Dartmouth Fatstock: Sexism row over men-only awards dinner
Women in farming have called on a men-only awards dinner "to get with the times" and allow them to attend.
The Dartmouth Fatstock Show in Devon, which sees farmers compete for the best cattle, sheep and poultry, has run for more than 100 years.
Show chairman, Phil Bond, said the men-only evening dinner was "a tradition and how it has always been done".
Farmer Chloe Quantick said: "They need to stop being a bit sexist and let us in there."
The current system sees prizes distributed to men and women at an afternoon ceremony, before the men's awards are presented for a second time at a hotel dinner.
This year's event took place on Tuesday.
The show committee recently held a vote and decided to maintain the exclusion of women - one farmer resigned in protest and said his pleas for change were "shouted down".
Mr Bond said: "That's the tradition, that's the way it always has been done. I've got the support and the backing from the committee to carry on.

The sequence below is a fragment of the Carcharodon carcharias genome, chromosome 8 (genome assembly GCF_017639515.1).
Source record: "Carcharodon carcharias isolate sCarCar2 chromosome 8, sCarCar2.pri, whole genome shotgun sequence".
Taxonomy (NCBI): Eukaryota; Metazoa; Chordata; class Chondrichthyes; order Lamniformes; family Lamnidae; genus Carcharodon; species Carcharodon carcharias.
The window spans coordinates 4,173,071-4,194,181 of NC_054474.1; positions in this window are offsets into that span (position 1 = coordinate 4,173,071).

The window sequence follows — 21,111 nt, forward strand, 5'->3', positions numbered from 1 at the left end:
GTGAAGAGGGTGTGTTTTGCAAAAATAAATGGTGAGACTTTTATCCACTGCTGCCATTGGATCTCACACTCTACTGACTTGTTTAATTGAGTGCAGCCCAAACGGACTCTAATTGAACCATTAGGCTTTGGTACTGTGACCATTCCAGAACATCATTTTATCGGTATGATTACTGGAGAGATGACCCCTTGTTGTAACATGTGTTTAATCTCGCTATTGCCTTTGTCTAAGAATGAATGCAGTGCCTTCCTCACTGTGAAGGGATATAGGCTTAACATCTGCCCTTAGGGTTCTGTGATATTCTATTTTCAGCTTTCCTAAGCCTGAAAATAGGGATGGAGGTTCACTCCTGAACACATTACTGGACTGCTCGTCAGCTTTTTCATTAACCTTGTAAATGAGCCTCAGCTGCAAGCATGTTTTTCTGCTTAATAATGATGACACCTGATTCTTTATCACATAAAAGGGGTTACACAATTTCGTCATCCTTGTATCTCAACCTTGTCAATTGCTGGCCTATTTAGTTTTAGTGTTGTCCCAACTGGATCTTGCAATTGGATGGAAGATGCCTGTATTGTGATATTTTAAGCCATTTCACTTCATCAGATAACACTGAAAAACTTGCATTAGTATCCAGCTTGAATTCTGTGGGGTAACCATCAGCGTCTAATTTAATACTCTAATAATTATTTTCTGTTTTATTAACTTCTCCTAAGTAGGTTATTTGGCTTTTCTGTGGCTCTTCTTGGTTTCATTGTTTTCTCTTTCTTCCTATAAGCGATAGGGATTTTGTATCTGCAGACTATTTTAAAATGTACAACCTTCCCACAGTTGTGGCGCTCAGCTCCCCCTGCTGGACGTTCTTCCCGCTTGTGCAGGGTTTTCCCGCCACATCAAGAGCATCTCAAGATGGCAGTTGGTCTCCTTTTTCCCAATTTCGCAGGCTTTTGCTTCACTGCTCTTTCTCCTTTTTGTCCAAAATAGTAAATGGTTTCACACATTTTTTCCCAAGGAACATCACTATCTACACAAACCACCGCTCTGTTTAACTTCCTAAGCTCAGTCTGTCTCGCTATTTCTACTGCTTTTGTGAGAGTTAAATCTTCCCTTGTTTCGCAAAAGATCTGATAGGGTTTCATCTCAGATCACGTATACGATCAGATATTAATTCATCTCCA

"If in the future that changes as a democracy or as a vote within the committee that will carry on."
He said he believed "ladies are really not bothered" and he would rather keep out of the "petty argument of it all".
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The Dartmouth Young Farmers Association currently has more female than male members, and there are four women on the show committee of 17.
Jessica Perry, a committee member, said the female ban was "very outdated now".
"It would be nice if we could move with the 21st Century," she said. "But that's something that as a group and as a committee the Fatstock show will have to discuss and hopefully move with the times."
Ms Quantick, who won two championships at this year's show, said: "I think they should get with modern times and let the women come.
"They need to stop being a bit sexist and let us in there, because we can have a good laugh just as much as men can, so in my opinion we should be allowed to go."
Debbie Morris said there was no exception to the rule even when she was mayor of Dartmouth, when she was told a male representative would have to attend in her place.
She described it as an "old tradition" and said: "They like to have a raucous evening. Perhaps they feel the ladies wouldn't approve."